In 1979, when I was twenty-five years old, I founded MICHAEL?S, a restaurant near the beach in Santa Monica, California.
People who came to this new restaurant were knocked out by the bright, modern setting (actually a ramshackle old Thirties house that we cleaned up and painted a warm, rosy shade of cream); by the lush open-air garden; by the contemporary art collection; by the sharp young waiters; and by the food, which the critics labeled with a then-unheard-of term, ?California Cuisine.?
Actually, my food is based on French, Italian, Hispanic, Asian and American ingredients, techniques, presentation and philosophies. And that isn?t in any way meant to be confusing. The food I?ve created at MICHAEL?S reflects all these influences, because it?s a cuisine that as grown out of my own life, travels and training.
It?s American food because I am American, born and raised along the Hudson River in Briarcliff Manor, New York; educated in Pottstown, Pennsylvania; trained in the business and art of gastronomy at the University of Colorado. It?s American because it reflects the food I grew up eating ? the great American dishes that my parents cooked, from New England clam chowder to Lake Superior Whitefish, Hudson River Shad Roe to New York Steak Sandwiches, blueberry pancakes to cinnamon layer cake. It?s American because I prefer to use American ingredients whenever possible, and to show off the incredible variety of world-class foods now produced in this country ? caviars, oysters, cheeses, game birds, lamb, fruits and vegetables ? not to mention outstanding wines from California, the Pacific Northwest, and New York.
My food is also French, because I first acquired a taste for French provincial cooking as a high school exchange student, spending a year with Andover-Exeter School Year Abroad at the University of Rennes in Brittany, where I lived with a local family and learned firsthand the role the foods of that region played in their lives. It?s French because, after high school and before college, I lived in Paris and earned degrees in French Cooking, wines and restaurant management at the Cordon Bleu, the Academie du Vin, and the Ecole Hoteliere de Paris. That training gave me a sound foundation in cooking that still prevails in my kitchen ? in the stocks, reductions and sauces, in my refusal to use anything but the finest ingredients available, in the artful presentation of my food, and in the importance I place on the perfect marriage of food and wine.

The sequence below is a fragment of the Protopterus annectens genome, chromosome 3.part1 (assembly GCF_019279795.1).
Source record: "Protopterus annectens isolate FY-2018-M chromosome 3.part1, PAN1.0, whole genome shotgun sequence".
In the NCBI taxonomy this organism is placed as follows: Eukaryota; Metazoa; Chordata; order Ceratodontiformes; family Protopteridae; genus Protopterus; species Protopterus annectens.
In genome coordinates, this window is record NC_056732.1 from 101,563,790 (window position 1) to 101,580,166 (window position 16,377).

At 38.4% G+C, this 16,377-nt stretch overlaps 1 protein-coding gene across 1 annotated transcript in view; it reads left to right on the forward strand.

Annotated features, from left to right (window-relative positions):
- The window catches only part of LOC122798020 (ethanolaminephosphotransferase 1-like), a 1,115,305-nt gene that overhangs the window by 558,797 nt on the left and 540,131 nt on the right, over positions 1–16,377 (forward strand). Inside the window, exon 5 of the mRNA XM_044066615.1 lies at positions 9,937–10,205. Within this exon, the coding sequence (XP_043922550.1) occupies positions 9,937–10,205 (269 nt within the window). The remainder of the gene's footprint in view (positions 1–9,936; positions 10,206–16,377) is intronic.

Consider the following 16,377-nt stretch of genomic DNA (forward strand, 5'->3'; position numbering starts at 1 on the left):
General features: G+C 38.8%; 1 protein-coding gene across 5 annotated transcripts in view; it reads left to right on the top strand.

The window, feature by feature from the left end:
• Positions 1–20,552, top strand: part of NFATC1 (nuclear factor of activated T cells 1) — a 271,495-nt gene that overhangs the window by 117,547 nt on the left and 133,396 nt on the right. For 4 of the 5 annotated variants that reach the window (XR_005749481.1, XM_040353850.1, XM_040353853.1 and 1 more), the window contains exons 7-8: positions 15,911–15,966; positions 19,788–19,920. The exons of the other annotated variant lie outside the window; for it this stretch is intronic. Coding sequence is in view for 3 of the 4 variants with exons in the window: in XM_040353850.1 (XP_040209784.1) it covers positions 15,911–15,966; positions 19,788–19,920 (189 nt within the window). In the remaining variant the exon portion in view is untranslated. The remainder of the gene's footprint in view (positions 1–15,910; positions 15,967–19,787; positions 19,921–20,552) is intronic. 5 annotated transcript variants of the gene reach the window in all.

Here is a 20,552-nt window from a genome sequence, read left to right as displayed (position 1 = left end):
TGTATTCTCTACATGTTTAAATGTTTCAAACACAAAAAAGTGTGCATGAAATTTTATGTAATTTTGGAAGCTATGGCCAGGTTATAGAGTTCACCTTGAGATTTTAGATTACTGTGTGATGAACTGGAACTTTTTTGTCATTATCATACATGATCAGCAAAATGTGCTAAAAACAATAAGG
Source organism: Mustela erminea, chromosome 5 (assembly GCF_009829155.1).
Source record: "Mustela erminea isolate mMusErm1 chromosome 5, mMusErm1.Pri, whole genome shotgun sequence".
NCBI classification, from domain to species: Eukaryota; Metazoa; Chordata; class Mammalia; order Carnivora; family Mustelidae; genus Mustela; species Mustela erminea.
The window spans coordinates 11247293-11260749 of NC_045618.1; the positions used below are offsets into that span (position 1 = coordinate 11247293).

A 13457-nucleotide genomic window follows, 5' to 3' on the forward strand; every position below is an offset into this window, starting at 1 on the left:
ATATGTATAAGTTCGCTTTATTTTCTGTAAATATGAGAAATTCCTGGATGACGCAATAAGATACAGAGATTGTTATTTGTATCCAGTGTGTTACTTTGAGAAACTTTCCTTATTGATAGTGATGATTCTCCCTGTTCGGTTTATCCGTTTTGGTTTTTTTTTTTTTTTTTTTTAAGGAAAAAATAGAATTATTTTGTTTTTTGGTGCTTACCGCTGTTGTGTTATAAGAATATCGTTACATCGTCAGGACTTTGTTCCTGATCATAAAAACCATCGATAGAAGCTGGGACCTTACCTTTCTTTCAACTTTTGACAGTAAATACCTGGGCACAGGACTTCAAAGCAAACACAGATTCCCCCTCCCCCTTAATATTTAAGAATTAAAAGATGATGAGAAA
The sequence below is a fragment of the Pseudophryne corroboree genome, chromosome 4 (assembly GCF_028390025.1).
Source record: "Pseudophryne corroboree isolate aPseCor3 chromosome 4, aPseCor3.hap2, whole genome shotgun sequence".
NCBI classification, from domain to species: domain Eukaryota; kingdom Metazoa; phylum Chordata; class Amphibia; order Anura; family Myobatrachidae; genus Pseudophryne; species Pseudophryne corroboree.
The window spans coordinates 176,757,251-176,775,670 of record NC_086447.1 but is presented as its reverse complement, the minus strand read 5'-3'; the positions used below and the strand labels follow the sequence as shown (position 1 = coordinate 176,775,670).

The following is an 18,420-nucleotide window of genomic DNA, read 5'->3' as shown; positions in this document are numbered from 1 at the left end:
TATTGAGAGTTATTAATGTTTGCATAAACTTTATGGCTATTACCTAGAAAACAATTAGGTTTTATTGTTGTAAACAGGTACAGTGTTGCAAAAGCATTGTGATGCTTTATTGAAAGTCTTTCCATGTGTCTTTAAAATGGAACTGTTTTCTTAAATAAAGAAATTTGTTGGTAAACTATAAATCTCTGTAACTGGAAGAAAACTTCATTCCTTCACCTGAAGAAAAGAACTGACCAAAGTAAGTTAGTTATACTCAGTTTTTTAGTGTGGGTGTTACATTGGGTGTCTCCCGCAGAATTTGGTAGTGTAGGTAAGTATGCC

My love of Italian, Hispanic and Asian foods and their respective cultures enhances and pushes my food to even higher levels.
And yes, the food at MICHAEL?S is both modern and Californian. Though these different cuisines, techniques, vast array of American ingredients and traditions may be my starting points, every dish on my menu has a contemporary emphasis on freshness, simplicity and lightness.
Almost all of my recipes are prepared quickly, showcasing the natural quality of the ingredients I use- many of which come from or have been popularized by the innovative food suppliers and cooks of California. My cooking is presented simply, dramatically, with none of the fussiness you find in many fancy kitchens. Even those dishes that contain butter and cream, I use the light hand modern sensibilities demand.
In the end, I think that my food and my philosophy of food and entertaining is now best defined New Modern American Cooking ? and creative American chefs throughout the country will tell you the same thing about what?s happening in their own kitchens.
The main reason I decided to become a restaurateur was that I live to entertain people, to show them a really wonderful time. And when things are going right at a party or in a restaurant ? great food and great service with the right mix of people in the perfect setting ? nothing beats it.
My wife, Kim and I entertain a lot at home, too, and we pay attention to the same details there that I do at MICHAEL?S. Yet many people don?t realize that the same basic principles apply whether you?re cooking for 6 people in your own kitchen or 150 in a restaurant. If you just give some careful thought and preparation to the same elements I concern myself with every day, you?ll find it easier to throw a truly memorable bash.